Muhyiddin’s big loss is a massive win for the people

All said and done, last Sunday was a big loss for PM Muhyiddin Yassin and cohorts. It is a big win for the people of Malaysia.

But Muhyiddin can bounce back and snatch victory from the jaws of defeat if his opponents do not force him out.

Muhyiddin lost in his risky and unprecedented gambit to prolong his political lifeline. But it is now on the line, again, and even more dangerously close to annihilation.

In his high noon at Istana Negara, Muhyiddin received a large dose of lethal rejections coated with sweeteners.

It was a “NO!” to “Darurat” and a hint at the rejection of all political machinations.

It started with the proposals to save Muhyiddin’s reign with a nation-wide political emergency packaged as an economic emergency.


This was followed by a large public outcry on social media that spilt to the train stations and lamp posts in Kuala Lumpur.

But the people fought back and won after they found the Palace on their side.

Never have the “Daulat Tuanku” floated on Twitter and Facebook like it did on Sunday evening.

The crowd is happy the King did not give in to the greed and the nonsense of the ruling coalition.

It was an unexpected and unprecedented defeat of the political class at the hands of the Royals.

But will reality sink in?


While Muhyiddin is reeling with the truce from his government partners, there is no doubt the opposition is waiting in the wings.

They will strike as soon as they can and no one can blame them for it. There is no way Muhyiddin will continue leading after such a defeat.

The rejection of the emergency ordinance will be seen as a slash in the PM’s authority.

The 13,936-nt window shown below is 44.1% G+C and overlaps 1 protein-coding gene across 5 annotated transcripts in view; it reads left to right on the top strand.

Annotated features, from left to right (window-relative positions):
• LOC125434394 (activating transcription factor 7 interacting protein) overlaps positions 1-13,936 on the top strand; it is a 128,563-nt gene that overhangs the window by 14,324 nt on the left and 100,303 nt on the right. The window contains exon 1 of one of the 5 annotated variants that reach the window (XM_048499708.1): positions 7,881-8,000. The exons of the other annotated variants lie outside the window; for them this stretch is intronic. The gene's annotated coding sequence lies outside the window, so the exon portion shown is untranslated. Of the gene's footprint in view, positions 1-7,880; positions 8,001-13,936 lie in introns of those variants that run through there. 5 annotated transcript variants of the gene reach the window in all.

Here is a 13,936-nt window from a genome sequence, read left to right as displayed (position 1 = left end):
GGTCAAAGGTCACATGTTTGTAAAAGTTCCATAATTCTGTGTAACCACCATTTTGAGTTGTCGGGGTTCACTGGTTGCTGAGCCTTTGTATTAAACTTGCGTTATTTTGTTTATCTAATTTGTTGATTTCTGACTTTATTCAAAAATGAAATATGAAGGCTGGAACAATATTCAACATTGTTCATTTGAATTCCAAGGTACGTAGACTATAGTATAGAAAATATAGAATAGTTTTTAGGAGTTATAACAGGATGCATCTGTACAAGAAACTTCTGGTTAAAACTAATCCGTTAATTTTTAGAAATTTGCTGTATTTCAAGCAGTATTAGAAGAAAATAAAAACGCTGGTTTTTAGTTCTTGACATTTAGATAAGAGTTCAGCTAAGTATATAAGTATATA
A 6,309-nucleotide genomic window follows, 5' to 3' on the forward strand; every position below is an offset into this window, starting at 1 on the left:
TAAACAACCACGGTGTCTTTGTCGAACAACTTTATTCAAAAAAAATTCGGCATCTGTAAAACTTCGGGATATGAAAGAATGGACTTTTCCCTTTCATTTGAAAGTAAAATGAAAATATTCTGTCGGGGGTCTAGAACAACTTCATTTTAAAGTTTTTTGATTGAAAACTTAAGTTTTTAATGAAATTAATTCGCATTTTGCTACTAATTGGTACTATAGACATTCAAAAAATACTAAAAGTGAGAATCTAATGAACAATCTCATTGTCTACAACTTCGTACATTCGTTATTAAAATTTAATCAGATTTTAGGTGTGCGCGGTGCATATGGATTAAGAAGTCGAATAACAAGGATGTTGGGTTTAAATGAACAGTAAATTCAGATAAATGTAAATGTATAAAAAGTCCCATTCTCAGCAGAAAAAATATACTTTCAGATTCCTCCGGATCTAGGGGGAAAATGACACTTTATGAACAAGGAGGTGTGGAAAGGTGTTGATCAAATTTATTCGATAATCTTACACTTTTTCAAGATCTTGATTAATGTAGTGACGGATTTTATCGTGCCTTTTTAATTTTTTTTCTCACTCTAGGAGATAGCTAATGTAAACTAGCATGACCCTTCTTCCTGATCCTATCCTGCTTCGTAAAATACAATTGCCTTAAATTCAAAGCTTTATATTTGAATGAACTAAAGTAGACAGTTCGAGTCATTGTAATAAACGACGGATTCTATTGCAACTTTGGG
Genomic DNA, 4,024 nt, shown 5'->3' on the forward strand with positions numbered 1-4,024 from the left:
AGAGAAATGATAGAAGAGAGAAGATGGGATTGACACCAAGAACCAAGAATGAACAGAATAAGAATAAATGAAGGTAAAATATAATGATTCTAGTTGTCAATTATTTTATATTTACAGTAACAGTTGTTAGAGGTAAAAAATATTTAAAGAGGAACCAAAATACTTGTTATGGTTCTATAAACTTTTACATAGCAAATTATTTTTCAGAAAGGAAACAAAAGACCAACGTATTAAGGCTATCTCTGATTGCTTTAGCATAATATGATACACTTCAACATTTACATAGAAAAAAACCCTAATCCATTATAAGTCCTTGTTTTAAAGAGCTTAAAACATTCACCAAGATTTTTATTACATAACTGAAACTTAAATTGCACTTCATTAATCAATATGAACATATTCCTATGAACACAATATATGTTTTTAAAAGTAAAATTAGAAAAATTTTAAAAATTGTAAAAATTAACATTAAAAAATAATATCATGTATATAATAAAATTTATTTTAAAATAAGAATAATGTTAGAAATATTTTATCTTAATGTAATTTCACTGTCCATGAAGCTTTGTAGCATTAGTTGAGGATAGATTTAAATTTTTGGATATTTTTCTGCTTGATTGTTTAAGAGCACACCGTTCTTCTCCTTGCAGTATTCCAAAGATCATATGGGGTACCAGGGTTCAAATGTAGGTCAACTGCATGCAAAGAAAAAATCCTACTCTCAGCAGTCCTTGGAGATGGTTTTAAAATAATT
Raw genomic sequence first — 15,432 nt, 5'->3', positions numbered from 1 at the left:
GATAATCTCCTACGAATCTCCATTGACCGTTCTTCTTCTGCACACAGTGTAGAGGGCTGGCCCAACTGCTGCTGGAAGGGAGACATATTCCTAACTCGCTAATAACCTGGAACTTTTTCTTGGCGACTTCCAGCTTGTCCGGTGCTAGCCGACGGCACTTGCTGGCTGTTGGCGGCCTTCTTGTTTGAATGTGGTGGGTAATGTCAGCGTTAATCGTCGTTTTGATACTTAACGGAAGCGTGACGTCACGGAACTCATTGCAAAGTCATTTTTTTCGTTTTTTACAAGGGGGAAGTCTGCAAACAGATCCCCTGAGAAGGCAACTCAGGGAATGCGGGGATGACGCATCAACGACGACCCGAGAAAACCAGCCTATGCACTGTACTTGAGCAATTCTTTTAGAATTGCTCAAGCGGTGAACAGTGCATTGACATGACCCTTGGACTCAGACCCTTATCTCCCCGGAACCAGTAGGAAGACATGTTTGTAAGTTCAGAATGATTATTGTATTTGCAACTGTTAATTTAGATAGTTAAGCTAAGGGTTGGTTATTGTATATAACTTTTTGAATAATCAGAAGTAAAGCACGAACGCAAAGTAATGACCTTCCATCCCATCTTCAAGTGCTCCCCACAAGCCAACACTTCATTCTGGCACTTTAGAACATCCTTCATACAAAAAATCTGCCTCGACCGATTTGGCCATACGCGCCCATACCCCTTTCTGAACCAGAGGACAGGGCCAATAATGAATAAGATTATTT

The PM does not have the support of the Palace to execute a plan that could have saved him for the time being.

Instead, it was a rebuke and this rebuke is as significant as a no-confidence vote.

The Umno will have the opportunity to pounce at the prime minister from now on. They already challenged him with a no-confidence motion.

They also threatened to quit his government if he does not listen to them. What will make them sit tight and face more ‘humiliations’?

Umno can also use the Budget as leverage to take jibes at Muhyiddin and the Bersatu.


Some Umno MPs might also continue pressing for the no-confidence motion to be debated.

They do not have any reason not to strike when the metal is hot. If they miss this opportunity, they might not get one after the Budget is voted.

The PM can still push the Parliamentary seatings to next year like he did in March after the imposition of the nationwide lockdown.

This will give him ample time to correct some mistakes, reshuffle the Cabinet to please some in the Umno.

He will also be able to counter the opposition’s attempts to throw him out. But what will be the consequence for the nation?

Alas, it appears the people’s victory against the attempted hijacking of the democratic process will be short lived.

Unless the Umno or the opposition make the move to strike Bersatu off its perch.

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